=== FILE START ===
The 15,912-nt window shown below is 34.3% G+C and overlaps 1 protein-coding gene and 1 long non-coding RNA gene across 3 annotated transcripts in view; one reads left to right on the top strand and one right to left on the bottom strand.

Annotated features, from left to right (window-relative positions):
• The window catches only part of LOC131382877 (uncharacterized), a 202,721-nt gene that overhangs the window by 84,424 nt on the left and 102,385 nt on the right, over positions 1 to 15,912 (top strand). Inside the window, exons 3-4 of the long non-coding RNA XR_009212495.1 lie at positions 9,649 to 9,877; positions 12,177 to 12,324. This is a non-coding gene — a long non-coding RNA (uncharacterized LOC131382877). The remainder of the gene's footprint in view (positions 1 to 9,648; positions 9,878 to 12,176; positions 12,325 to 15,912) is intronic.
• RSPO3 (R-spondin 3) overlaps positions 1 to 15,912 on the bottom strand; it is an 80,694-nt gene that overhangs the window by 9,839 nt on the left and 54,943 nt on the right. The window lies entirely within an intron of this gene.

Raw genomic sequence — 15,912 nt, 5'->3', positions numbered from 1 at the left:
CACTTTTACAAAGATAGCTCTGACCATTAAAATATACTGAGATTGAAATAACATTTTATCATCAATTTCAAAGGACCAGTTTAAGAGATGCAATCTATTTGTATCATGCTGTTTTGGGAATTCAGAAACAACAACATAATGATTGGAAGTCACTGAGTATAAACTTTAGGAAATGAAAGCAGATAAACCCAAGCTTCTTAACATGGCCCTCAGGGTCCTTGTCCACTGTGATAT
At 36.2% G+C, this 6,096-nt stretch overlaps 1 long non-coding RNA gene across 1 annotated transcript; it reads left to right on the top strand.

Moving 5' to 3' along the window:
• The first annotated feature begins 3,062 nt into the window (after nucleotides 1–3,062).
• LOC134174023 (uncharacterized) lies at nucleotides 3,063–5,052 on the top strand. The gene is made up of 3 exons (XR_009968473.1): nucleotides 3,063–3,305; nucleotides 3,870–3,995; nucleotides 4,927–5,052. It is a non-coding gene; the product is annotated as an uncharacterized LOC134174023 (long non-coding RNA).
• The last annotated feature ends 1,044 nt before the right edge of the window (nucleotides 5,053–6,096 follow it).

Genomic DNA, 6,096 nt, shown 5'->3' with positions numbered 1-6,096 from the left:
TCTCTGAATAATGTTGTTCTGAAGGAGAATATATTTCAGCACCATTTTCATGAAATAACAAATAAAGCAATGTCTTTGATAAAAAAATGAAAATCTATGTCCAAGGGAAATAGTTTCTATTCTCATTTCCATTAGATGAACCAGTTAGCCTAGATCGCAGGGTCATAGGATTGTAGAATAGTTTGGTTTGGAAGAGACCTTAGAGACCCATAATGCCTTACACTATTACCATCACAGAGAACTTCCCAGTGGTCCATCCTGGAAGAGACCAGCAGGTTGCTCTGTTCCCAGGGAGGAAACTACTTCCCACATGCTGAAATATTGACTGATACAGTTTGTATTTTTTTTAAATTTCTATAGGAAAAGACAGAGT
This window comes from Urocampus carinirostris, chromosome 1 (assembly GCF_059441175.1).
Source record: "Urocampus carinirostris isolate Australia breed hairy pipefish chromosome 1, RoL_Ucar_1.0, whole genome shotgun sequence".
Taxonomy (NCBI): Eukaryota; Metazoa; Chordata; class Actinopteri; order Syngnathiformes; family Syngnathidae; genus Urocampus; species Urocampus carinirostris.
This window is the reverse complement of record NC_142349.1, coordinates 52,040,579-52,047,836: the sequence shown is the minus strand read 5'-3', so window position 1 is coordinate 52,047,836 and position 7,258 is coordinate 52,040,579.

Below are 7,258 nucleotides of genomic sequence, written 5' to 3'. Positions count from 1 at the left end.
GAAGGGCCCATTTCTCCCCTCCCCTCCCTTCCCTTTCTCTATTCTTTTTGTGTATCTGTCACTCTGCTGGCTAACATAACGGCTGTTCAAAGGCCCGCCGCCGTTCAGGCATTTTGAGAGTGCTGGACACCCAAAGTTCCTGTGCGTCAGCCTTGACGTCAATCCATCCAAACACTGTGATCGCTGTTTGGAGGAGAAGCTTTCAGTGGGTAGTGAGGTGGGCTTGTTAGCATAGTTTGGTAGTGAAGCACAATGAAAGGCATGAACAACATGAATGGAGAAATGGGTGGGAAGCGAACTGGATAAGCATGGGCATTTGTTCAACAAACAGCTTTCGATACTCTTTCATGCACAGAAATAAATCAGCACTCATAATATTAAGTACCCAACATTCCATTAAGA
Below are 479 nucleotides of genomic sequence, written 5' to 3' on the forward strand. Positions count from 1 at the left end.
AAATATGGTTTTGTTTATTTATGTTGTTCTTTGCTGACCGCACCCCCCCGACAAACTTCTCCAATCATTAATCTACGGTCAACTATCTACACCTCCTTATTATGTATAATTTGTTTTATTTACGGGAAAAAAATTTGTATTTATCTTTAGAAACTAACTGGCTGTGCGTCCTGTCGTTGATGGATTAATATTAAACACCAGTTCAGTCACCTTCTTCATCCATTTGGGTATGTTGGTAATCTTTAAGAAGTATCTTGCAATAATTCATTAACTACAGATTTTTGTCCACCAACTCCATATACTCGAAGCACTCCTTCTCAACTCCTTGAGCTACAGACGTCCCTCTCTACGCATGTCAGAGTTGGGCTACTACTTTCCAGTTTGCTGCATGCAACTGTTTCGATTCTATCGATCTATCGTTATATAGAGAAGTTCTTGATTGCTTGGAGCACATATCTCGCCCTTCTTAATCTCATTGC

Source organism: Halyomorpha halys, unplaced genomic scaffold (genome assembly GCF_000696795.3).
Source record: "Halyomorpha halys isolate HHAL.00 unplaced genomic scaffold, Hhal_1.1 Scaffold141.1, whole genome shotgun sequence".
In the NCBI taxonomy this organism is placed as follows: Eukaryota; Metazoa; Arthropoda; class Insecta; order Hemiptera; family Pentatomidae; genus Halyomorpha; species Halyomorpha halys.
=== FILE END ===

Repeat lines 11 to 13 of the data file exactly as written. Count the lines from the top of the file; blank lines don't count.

• The last annotated feature ends 1,044 nt before the right edge of the window (nucleotides 5,053–6,096 follow it).

Genomic DNA, 6,096 nt, shown 5'->3' with positions numbered 1-6,096 from the left:
TCTCTGAATAATGTTGTTCTGAAGGAGAATATATTTCAGCACCATTTTCATGAAATAACAAATAAAGCAATGTCTTTGATAAAAAAATGAAAATCTATGTCCAAGGGAAATAGTTTCTATTCTCATTTCCATTAGATGAACCAGTTAGCCTAGATCGCAGGGTCATAGGATTGTAGAATAGTTTGGTTTGGAAGAGACCTTAGAGACCCATAATGCCTTACACTATTACCATCACAGAGAACTTCCCAGTGGTCCATCCTGGAAGAGACCAGCAGGTTGCTCTGTTCCCAGGGAGGAAACTACTTCCCACATGCTGAAATATTGACTGATACAGTTTGTATTTTTTTTAAATTTCTATAGGAAAAGACAGAGT